Ahead of Ramadaan, Shia Muslims in Cape Town are on edge following a deadly attack and the discovery of a bomb at the Imam Hussain Mosque in Durban. Picture: Bheki Radebe/African News Agency/ANA

Cape Town - Ahead of Ramadaan, Shia Muslims in Cape Town are on edge following a deadly attack and the discovery of a bomb at the Imam Hussain Mosque in Verulam, Durban.
Muslim scholars and clerics have called for calm and tolerance following what is described as a terrorist attack against Shia Muslims by Sunni extremists.

As local Muslims are trying to make sense of the attack, prominent community activist Imraahn Mukaddam circulated a letter on social media in which he lambasted the Muslim Judicial Council (MJC) for speaking against Shia Muslims in the past.

“(The MJC) should be concerned because they are part of the problem of discrimination against Shia Muslims,” Mukaddam said.

“The hate speech became even more vociferous recently, especially at the opening of the new Ahlul Bhayt Centre (Shia mosque in Ottery). When the MJC issued a fatwa against intermarriage of Sunnis and Shias, I was incensed and considered taking this matter to the Human Rights Commission as well as the CRL Rights Commission as I found the positions taken by the MJC to be reminiscent of the apartheid Mixed Marriages Act and the call to boycott all who were associated with the Ahlul Bhayt Centre smacked of religious intolerance and undermined our constitution and our uniquely South African values,” Mukaddam said.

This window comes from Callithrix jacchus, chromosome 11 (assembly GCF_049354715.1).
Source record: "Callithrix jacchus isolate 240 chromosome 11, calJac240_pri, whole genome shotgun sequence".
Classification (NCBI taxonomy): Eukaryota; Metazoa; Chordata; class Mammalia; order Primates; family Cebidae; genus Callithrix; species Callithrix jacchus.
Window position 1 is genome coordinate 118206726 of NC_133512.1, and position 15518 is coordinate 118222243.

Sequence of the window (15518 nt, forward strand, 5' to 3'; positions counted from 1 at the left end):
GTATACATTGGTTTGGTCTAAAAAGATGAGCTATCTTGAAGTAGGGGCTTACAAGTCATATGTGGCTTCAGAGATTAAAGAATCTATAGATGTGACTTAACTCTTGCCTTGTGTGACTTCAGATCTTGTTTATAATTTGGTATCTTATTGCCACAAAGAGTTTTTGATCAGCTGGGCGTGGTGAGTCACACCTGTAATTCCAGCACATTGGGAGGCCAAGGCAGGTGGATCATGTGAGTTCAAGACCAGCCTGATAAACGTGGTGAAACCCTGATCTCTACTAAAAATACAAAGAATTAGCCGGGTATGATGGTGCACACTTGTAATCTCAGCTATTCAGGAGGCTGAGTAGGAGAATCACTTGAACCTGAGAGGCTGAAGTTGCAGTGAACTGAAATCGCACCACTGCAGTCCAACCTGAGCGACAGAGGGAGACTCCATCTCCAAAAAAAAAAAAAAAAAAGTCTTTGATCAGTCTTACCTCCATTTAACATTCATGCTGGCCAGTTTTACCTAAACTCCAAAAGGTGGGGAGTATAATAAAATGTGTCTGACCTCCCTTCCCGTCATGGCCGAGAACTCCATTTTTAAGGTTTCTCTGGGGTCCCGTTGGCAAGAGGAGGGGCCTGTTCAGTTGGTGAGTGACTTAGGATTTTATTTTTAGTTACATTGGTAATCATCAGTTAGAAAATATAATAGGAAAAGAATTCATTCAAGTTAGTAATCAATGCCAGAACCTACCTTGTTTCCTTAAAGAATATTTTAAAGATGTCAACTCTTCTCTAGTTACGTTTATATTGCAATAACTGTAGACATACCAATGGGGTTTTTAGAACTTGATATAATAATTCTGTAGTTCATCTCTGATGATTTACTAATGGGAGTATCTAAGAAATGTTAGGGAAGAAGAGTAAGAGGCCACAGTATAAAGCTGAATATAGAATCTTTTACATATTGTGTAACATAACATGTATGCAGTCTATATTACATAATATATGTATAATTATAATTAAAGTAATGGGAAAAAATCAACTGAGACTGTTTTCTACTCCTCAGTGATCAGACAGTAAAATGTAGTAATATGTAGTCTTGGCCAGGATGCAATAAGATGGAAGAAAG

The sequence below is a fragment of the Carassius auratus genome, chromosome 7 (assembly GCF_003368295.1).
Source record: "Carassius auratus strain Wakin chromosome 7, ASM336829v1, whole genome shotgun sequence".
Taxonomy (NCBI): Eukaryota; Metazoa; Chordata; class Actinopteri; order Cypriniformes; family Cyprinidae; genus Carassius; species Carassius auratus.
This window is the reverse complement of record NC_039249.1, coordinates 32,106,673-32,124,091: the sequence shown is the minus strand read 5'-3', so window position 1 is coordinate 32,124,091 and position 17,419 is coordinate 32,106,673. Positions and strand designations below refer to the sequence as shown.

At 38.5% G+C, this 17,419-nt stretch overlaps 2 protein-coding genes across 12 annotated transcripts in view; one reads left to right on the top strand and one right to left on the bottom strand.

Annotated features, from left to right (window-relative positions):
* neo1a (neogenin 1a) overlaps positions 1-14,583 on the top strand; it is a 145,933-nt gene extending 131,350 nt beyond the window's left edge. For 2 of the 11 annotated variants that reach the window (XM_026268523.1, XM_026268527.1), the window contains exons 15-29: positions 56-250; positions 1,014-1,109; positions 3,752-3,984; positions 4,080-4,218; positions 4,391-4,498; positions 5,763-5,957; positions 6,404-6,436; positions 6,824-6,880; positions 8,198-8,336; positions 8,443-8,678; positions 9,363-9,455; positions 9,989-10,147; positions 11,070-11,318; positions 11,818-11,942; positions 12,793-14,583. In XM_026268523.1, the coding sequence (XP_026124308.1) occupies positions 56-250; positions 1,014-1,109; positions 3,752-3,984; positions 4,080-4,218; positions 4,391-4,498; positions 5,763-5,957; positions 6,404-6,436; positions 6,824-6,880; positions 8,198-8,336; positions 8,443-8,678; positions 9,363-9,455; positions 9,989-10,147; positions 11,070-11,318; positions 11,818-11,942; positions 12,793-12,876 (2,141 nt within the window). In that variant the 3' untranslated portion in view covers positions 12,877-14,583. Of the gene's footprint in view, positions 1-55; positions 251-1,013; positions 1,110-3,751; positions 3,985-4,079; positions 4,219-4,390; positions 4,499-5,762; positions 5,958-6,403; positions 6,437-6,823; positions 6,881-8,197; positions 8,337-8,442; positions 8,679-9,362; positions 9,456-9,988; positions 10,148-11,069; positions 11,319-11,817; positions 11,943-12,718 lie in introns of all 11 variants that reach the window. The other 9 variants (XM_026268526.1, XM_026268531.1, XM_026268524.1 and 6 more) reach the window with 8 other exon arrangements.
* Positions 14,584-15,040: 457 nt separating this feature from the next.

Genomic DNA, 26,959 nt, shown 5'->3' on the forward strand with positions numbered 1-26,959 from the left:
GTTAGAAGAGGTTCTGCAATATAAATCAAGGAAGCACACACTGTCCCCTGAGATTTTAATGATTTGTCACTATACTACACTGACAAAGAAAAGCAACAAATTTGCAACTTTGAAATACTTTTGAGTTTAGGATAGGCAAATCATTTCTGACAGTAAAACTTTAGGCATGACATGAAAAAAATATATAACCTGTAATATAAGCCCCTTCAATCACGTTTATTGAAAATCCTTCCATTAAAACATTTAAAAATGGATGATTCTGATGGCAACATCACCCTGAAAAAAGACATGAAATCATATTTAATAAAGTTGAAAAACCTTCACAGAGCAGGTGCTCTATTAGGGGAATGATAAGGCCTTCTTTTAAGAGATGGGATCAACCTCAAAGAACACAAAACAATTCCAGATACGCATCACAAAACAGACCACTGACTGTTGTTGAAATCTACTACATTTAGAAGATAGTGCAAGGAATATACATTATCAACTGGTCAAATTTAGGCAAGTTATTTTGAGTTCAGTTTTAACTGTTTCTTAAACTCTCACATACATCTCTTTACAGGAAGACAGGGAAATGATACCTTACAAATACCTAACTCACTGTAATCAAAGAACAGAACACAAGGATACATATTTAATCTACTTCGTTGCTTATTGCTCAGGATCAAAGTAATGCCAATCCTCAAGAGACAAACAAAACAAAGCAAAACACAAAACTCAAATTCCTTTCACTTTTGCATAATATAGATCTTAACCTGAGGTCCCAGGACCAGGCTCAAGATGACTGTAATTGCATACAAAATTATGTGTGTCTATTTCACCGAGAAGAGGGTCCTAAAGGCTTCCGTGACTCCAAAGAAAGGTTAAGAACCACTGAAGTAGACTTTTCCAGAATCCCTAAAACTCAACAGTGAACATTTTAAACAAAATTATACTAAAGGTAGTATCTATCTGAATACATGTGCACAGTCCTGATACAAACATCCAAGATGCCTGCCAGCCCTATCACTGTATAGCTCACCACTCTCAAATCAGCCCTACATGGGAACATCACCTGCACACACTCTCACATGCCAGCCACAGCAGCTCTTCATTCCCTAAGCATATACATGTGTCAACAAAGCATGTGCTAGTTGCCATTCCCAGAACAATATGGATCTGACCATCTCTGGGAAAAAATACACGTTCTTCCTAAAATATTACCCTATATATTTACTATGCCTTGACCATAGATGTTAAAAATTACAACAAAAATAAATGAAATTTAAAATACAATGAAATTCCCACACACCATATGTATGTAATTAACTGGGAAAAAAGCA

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The MJC rejected Mukaddam’s claims. “The MJC’s policy has always been, and will always be, that of tolerance towards any other sect or religion. Never in 74 years of existence has the MJC insinuated or promoted violence of any kind. We maintain, and will always maintain, that life is sacred and must be protected and respected at all cost,” said MJC spokesperson Mishka Daries.

Mukaddam said the MJC should become part of the Cape Accord - a document that commits all Muslims to proactively engage each other in promoting understanding and fraternal union.

Imam Dr Rashied Omar from the Claremont Main Road Mosque said ordinary Muslims needed to familiarise themselves with the content of the Cape Accord and the direction it offered towards greater tolerance among and between different Muslim groups.

“At the same time, other prominent Muslim institutions and leaders must be encouraged to also sign and endorse the Cape Accord,” Omar said.

At the Shia mosque in Ottery, caretakers said the atmosphere was very tense. They also barred the Cape Argus entry into the precinct and refused to comment on whether they had installed any additional security.

Farid Esack, professor in Islamic studies at the University of Johannesburg, said the attack in Durban was a terrorist attack.

“Based on the eyewitness account of one of the survivors of what the attackers said, I am convinced that the Verulam mosque attack was indeed a terrorist attack.

“This is further substantiated by the method of attack. The fact is that the attackers came prepared with petrol bombs, thus making it clear that they came to destroy both life and property and set the mosque on fire, specifically targeting an area, a closed room of the mosque where religious artefacts peculiar to this particular sect (Shia Islam) were kept on display.”

The Open Mosque in Wynberg founder Dr Taj Hargey said the attack was a cause for alarm. “The attackers think they will be redeemed in the eyes of Allah and go to heaven. We have a climate of intolerance which is a huge problem in South Africa .”

Cape Argus